I mentioned in our Best Books of the Year so far post that “If I’d had a week longer, I would have been able to list a tremendous memoir which we’ll be featuring here shortly.” Well, it’s been shortly, and here it is: Keven Brockmeier’s A Few Seconds of Radiant Filmstrip. As a mention below, in a lot of ways, this is a pretty risky memoir–focusing on 7th grade, telling it in the 3rd person, and introducing a strange metafictional interlude at the mid-point. But it’s also possible that readers may miss all of this entirely, especially if they don’t realize that it is a memoir, because it reads equally well as a coming-of-age novel. However one reads it, it is absolutely perfect for teens (indeed, perhaps more perfect for teens than adults), especially teens in that tragic part of life called Middle School.
*BROCKMEIER, Kevin. A Few Seconds of Radiant Filmstrip: A Memoir of the Seventh Grade. 208p. Pantheon. Apr. 2014. Tr $24. ISBN 9780307908988. LC 22013031895.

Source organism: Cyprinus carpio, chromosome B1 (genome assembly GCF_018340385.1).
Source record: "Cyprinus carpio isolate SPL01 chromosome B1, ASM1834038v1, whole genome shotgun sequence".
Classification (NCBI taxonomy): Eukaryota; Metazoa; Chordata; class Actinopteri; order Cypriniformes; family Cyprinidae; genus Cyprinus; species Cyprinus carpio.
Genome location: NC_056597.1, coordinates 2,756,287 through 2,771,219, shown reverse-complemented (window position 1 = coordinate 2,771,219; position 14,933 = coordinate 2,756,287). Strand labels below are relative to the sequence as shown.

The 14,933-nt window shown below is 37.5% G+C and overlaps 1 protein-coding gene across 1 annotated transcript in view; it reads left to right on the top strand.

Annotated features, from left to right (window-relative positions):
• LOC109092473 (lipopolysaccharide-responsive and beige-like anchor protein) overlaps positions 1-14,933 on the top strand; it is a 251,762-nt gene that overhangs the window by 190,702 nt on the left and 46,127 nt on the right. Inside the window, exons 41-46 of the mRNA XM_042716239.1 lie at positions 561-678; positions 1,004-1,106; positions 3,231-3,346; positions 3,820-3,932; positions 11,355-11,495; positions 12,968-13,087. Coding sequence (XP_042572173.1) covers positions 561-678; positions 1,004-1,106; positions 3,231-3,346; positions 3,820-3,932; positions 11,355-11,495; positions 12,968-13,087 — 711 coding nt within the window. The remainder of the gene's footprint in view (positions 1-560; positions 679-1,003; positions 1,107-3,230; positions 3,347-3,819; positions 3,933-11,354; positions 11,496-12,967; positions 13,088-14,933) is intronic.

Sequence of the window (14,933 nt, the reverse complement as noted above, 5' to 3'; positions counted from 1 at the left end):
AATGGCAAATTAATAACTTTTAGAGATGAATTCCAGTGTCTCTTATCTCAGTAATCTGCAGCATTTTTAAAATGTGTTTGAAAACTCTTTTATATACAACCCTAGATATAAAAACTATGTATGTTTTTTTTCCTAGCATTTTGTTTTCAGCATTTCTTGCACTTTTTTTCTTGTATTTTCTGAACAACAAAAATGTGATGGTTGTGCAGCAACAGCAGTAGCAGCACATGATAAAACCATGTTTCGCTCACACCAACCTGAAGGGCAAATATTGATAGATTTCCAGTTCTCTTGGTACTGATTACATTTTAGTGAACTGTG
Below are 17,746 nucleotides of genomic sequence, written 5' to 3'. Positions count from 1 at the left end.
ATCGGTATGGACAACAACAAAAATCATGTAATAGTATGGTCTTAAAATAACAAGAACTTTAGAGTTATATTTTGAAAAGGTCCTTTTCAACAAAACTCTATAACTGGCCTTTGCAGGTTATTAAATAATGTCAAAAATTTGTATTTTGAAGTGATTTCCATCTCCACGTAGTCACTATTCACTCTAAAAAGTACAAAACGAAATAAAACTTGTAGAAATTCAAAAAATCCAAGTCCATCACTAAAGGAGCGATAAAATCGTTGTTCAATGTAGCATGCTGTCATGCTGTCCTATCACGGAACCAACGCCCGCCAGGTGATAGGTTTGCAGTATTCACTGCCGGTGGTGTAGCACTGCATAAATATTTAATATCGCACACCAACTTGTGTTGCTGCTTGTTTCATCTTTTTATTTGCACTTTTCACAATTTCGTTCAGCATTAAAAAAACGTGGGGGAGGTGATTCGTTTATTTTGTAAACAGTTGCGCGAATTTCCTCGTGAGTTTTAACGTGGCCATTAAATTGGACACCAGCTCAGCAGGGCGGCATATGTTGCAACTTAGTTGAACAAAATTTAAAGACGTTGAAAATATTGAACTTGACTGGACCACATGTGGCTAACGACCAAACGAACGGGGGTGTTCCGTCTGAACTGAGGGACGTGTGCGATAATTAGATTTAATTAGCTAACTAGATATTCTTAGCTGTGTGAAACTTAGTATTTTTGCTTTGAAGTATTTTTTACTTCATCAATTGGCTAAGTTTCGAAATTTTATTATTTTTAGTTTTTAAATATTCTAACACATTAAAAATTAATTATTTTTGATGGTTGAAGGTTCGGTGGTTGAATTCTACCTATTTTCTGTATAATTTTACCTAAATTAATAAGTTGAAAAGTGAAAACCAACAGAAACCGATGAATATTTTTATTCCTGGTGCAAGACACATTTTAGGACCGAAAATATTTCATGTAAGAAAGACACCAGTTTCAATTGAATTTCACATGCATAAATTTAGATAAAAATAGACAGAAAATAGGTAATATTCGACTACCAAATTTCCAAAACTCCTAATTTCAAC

In this masterful memoir, Brockmeier takes three significant narrative risks, any one of which could have opened him up to charges of gimmickry, trivialization, or both, but which together combine to produce a moving portrait of young adolescence. In the realm of gimmickry is Brockmeier’s odd decision to tell his story in the third person—a trick which might have gotten old quickly but for his second strange decision: to limit the scope of his memoir to his year as a seventh-grader. These two narrative tools give the memoir the feel and shape of a novel, but could have resulted in a very trivial book indeed were it not for Brockmeier’s third narrative risk: an incredibly gimmicky break into the realm of metafiction at the book’s midway point, in which contemporary Kevin freezes time to discuss young Kevin’s life, and whether he would have wanted never to have been born. It’s a play straight out of It’s a Wonderful Life, but it works beautifully to give thematic heft to the memoir, showing readers just how crucial this one year in Brockmeier’s life was: his self-consciousness came to a crucial breaking point; almost all of his friends turned on him, bullying him mercilessly; and yet he began to come into his own as a writer. The moment of metafiction represents what truly was a turning point in Brockmeier’s life, and anyone who suffered through middle school in self-doubt or was bullied, will find Brockmeier’s story emotionally resonant and ultimately optimistic.—Mark Flowers, John F. Kennedy Library, Vallejo, CA